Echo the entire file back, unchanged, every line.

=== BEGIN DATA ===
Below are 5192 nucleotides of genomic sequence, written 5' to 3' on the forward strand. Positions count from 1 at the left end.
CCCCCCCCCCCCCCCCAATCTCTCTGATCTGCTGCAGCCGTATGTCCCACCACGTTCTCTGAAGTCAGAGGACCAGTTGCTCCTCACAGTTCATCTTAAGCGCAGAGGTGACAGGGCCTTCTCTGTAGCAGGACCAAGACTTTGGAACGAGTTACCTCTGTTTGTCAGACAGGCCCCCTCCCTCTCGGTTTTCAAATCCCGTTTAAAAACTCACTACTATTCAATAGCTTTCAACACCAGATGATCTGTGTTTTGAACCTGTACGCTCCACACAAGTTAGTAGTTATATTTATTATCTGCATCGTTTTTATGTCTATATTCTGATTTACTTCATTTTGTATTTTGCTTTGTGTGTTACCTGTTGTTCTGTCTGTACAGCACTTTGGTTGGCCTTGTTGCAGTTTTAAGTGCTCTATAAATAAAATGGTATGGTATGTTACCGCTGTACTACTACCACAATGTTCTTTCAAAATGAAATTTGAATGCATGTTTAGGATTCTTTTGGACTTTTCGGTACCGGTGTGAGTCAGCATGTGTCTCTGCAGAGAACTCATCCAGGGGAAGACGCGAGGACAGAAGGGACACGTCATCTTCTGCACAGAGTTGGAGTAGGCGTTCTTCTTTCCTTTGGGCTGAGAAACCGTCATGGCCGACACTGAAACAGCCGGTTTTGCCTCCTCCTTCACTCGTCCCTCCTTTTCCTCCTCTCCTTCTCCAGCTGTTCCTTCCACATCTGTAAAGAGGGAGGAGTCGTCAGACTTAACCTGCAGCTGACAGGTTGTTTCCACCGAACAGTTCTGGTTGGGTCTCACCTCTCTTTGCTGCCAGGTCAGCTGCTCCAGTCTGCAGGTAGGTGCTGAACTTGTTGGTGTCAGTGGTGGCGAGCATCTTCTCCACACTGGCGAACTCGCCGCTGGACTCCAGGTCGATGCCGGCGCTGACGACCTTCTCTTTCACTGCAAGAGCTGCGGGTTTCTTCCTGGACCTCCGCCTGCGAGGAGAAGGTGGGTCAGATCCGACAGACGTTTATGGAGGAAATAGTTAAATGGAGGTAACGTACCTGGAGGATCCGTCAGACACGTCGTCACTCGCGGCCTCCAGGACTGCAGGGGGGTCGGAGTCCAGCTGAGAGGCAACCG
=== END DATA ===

Below are 5192 nucleotides of genomic sequence, written 5' to 3' on the forward strand. Positions count from 1 at the left end.
CCCCCCCCCCCCCCCCAATCTCTCTGATCTGCTGCAGCCGTATGTCCCACCACGTTCTCTGAAGTCAGAGGACCAGTTGCTCCTCACAGTTCATCTTAAGCGCAGAGGTGACAGGGCCTTCTCTGTAGCAGGACCAAGACTTTGGAACGAGTTACCTCTGTTTGTCAGACAGGCCCCCTCCCTCTCGGTTTTCAAATCCCGTTTAAAAACTCACTACTATTCAATAGCTTTCAACACCAGATGATCTGTGTTTTGAACCTGTACGCTCCACACAAGTTAGTAGTTATATTTATTATCTGCATCGTTTTTATGTCTATATTCTGATTTACTTCATTTTGTATTTTGCTTTGTGTGTTACCTGTTGTTCTGTCTGTACAGCACTTTGGTTGGCCTTGTTGCAGTTTTAAGTGCTCTATAAATAAAATGGTATGGTATGTTACCGCTGTACTACTACCACAATGTTCTTTCAAAATGAAATTTGAATGCATGTTTAGGATTCTTTTGGACTTTTCGGTACCGGTGTGAGTCAGCATGTGTCTCTGCAGAGAACTCATCCAGGGGAAGACGCGAGGACAGAAGGGACACGTCATCTTCTGCACAGAGTTGGAGTAGGCGTTCTTCTTTCCTTTGGGCTGAGAAACCGTCATGGCCGACACTGAAACAGCCGGTTTTGCCTCCTCCTTCACTCGTCCCTCCTTTTCCTCCTCTCCTTCTCCAGCTGTTCCTTCCACATCTGTAAAGAGGGAGGAGTCGTCAGACTTAACCTGCAGCTGACAGGTTGTTTCCACCGAACAGTTCTGGTTGGGTCTCACCTCTCTTTGCTGCCAGGTCAGCTGCTCCAGTCTGCAGGTAGGTGCTGAACTTGTTGGTGTCAGTGGTGGCGAGCATCTTCTCCACACTGGCGAACTCGCCGCTGGACTCCAGGTCGATGCCGGCGCTGACGACCTTCTCTTTCACTGCAAGAGCTGCGGGTTTCTTCCTGGACCTCCGCCTGCGAGGAGAAGGTGGGTCAGATCCGACAGACGTTTATGGAGGAAATAGTTAAATGGAGGTAACGTACCTGGAGGATCCGTCAGACACGTCGTCACTCGCGGCCTCCAGGACTGCAGGGGGGTCGGAGTCCAGCTGAGAGGCAACCG